The “focal length” of a lens is the distance between the “reference point for imaging by the lens” and the “focus of parallel light coming from a point source at infinity on the optical axis”, which is a value unique to the lens. It doesn’t change. The “point that serves as the reference for imaging by the lens” means “the point that can be regarded as the center of the lens”. The focal length is the most important item for showing the lens specifications because it determines the field of view and angle of view . It is written as a lower “f”.
Aperture (stop, aperture stop)
The photographic lens has parts with “holes” for adjusting the light entering the lens. This “hole” or “part with a hole” is called an “aperture”. Basically, a round hole shape diaphragm is good, but there are also polygonal hole diaphragms such as hexagons due to the structure for changing the hole size.
The aperture plays an important role in determining the quality of the image imaged by the lens. For example, a large aperture can capture a large amount of light, and a small aperture can reduce the amount of light. Also, the way the image is blurred changes depending on the position and size of the aperture.
In imaging with a lens, the ray that passes through the center of the aperture is called the “main ray”, but since it shows the basic imaging state of the lens as the luminous flux when the aperture is stopped down the most, it is the reference ray at that angle of view.
Of the “diaphragms”, the ones that can continuously change the size of the holes around the optical axis are called “iris” or “iris diaphragm”. The “iris” is the “iris” of the eyeball, and has a structure that is convenient for adjusting the amount of light.
The iris is composed of several “aperture blades”, but since it is optically advantageous for the aperture shape to be close to a circle, the number of diaphragm blades is large for lenses aiming for high performance. On the other hand, low-cost lenses have few diaphragm blades, and there are also two or three lenses.
F number, F value, aperture ratio
The “F number”, “F value”, or “diameter ratio” is used as an index to indicate the amount of light that the shooting lens can capture or the brightness of the image that is focused by the shooting lens. These show the same thing, and are calculated by the ratio of the focal length to the size of the aperture. The F value is written in uppercase “F” to distinguish it from the lowercase “f” that indicates the focal length.
The smaller this value is, the brighter the lens is, and this is because it can capture a lot of light. On the other hand, a lens with a large value is called a “dark lens”. Bright lenses can shoot with faster shutter speeds and shorter exposure times, but they are relatively expensive due to the difficulty of correcting aberrations in terms of optical design.
Generally, lens specifications are indicated by “focal length” and “brightest F-number”, but this “brightest F-number” is referred to as “open F-number”, “open aperture”, and “maximum aperture ratio”.
In a general shooting lens, the F number is indicated by a geometric progression of √2 such as F1.4, F2, F2.8, F4, F5.6 …, and the value becomes one step larger (√2 times). The amount of light in the image is halved for each. With “iris” type lenses, the F number can be adjusted with the aperture ring (aperture ring), and halving the amount of light (1/2) is called “one aperture stop”.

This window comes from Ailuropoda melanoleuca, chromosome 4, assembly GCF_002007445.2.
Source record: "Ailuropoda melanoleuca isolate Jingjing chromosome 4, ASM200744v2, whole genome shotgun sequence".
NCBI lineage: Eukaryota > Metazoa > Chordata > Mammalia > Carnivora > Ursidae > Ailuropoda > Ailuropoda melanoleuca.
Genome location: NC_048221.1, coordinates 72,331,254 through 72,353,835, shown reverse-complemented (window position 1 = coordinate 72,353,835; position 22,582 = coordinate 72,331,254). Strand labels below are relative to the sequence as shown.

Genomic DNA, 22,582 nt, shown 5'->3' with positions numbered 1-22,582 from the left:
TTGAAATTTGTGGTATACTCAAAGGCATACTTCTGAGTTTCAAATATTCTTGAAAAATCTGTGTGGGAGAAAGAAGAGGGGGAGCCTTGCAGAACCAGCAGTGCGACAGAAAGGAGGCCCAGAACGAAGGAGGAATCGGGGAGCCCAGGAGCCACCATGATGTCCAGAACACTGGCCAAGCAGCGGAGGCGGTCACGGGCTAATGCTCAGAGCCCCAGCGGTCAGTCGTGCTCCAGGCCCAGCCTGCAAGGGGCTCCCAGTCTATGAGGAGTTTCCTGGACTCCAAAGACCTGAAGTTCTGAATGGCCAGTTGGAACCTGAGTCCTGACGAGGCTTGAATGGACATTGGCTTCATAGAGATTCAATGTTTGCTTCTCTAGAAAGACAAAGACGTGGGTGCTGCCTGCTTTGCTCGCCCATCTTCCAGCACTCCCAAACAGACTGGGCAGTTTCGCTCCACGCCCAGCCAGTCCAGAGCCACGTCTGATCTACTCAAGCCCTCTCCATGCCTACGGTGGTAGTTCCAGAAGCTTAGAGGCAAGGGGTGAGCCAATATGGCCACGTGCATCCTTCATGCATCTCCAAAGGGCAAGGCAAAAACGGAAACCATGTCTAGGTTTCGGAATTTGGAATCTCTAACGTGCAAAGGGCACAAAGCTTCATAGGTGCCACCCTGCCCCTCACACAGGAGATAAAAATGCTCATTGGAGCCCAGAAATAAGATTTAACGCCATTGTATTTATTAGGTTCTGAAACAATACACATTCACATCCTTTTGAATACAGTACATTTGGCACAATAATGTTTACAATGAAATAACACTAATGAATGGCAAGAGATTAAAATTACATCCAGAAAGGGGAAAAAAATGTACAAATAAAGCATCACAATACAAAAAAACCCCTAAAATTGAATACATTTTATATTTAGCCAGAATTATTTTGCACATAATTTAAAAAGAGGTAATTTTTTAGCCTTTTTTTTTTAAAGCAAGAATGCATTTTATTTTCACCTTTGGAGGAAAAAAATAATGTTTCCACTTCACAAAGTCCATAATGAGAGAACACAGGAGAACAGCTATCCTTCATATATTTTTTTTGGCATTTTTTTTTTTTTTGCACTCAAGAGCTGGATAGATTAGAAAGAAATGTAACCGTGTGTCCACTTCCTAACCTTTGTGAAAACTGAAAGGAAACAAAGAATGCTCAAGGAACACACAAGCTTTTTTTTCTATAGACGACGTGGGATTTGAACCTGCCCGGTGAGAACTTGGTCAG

The aperture can adjust not only the brightness but also the range of focus called “depth of focus”, and when you stop down, the range of focus becomes longer (deeper). However, since the effect of the diffraction phenomenon called “small aperture blur” increases when the aperture is stopped down, it is not possible to take advantage of the resolution with a camera with a small pixel pitch, so be careful not to stop down too much.
A general photographic lens is composed of a combination of multiple “single lenses” made by processing a glass plate into a spherical surface, but each glass material (optical glass) absorbs light to some extent or reflects light on the lens surface. It is not completely transparent with a “transmittance” of 100%.
“F number” is an index that determines the amount of light (brightness) that can be taken in by the lens, but since the transmittance of the glass material is not taken into consideration, it is not possible for different shooting lenses to have the same image brightness even with the same F number. Not limited. For this reason, some lenses for strict exposure, such as cinema lenses, are displayed with a “T number” that takes “transmittance” into consideration in the “F number” to clarify the brightness of the image.
Large-aperture, large-aperture lens
A “bright lens” with a small “F number” is called a “large aperture” or “large aperture lens”.
In recent consumer digital cameras, the number of large-diameter lenses that demand greater “blurring” is increasing.
Shooting from a short distance (close-up distance) is called “close-up shooting” or “close-up” in order to shoot a large subject, and a “macro lens” is used.
The periodic length of light that travels through space is called the “wavelength.”
Since “wavelength” also affects the sensitivity of the image sensor and the quality of the captured image, machine vision uses ultraviolet light (ultraviolet light) and infrared light (infrared light) in addition to visible light.
Light in the wavelength range visible to the human eye is called “visible light”. The range of “visible light” is not clear, and it is said to be about 400 to 760 nm.
Light in the visible light range appears to be separated into rainbow colors depending on the wavelength, but the shorter wavelength side is violet (violet), and the longer the wavelength, the more blue, green, yellow, orange, and red appear.
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